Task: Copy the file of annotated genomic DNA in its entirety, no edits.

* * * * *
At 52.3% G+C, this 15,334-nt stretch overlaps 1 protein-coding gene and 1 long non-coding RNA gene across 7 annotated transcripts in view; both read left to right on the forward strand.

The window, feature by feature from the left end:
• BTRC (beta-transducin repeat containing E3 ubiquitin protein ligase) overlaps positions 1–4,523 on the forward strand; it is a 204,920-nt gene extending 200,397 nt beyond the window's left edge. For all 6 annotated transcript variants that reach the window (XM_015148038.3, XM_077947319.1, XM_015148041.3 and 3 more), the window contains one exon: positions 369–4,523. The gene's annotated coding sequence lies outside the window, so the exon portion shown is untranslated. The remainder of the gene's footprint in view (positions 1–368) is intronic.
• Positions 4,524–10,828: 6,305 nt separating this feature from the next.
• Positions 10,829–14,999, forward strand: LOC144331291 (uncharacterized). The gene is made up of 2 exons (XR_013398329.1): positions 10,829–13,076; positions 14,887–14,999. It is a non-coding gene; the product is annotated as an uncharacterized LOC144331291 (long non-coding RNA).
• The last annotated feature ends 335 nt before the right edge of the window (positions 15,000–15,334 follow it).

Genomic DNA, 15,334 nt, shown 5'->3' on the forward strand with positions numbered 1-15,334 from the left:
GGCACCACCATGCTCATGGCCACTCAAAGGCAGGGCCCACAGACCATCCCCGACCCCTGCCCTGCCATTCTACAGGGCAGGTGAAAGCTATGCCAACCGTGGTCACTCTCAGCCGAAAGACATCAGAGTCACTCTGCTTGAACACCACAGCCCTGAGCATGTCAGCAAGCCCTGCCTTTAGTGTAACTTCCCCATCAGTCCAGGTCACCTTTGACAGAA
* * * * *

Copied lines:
At 52.3% G+C, this 15,334-nt stretch overlaps 1 protein-coding gene and 1 long non-coding RNA gene across 7 annotated transcripts in view; both read left to right on the forward strand.

The window, feature by feature from the left end:
• BTRC (beta-transducin repeat containing E3 ubiquitin protein ligase) overlaps positions 1–4,523 on the forward strand; it is a 204,920-nt gene extending 200,397 nt beyond the window's left edge. For all 6 annotated transcript variants that reach the window (XM_015148038.3, XM_077947319.1, XM_015148041.3 and 3 more), the window contains one exon: positions 369–4,523. The gene's annotated coding sequence lies outside the window, so the exon portion shown is untranslated. The remainder of the gene's footprint in view (positions 1–368) is intronic.
• Positions 4,524–10,828: 6,305 nt separating this feature from the next.
• Positions 10,829–14,999, forward strand: LOC144331291 (uncharacterized). The gene is made up of 2 exons (XR_013398329.1): positions 10,829–13,076; positions 14,887–14,999. It is a non-coding gene; the product is annotated as an uncharacterized LOC144331291 (long non-coding RNA).
• The last annotated feature ends 335 nt before the right edge of the window (positions 15,000–15,334 follow it).

Genomic DNA, 15,334 nt, shown 5'->3' on the forward strand with positions numbered 1-15,334 from the left:
GGCACCACCATGCTCATGGCCACTCAAAGGCAGGGCCCACAGACCATCCCCGACCCCTGCCCTGCCATTCTACAGGGCAGGTGAAAGCTATGCCAACCGTGGTCACTCTCAGCCGAAAGACATCAGAGTCACTCTGCTTGAACACCACAGCCCTGAGCATGTCAGCAAGCCCTGCCTTTAGTGTAACTTCCCCATCAGTCCAGGTCACCTTTGACAGAA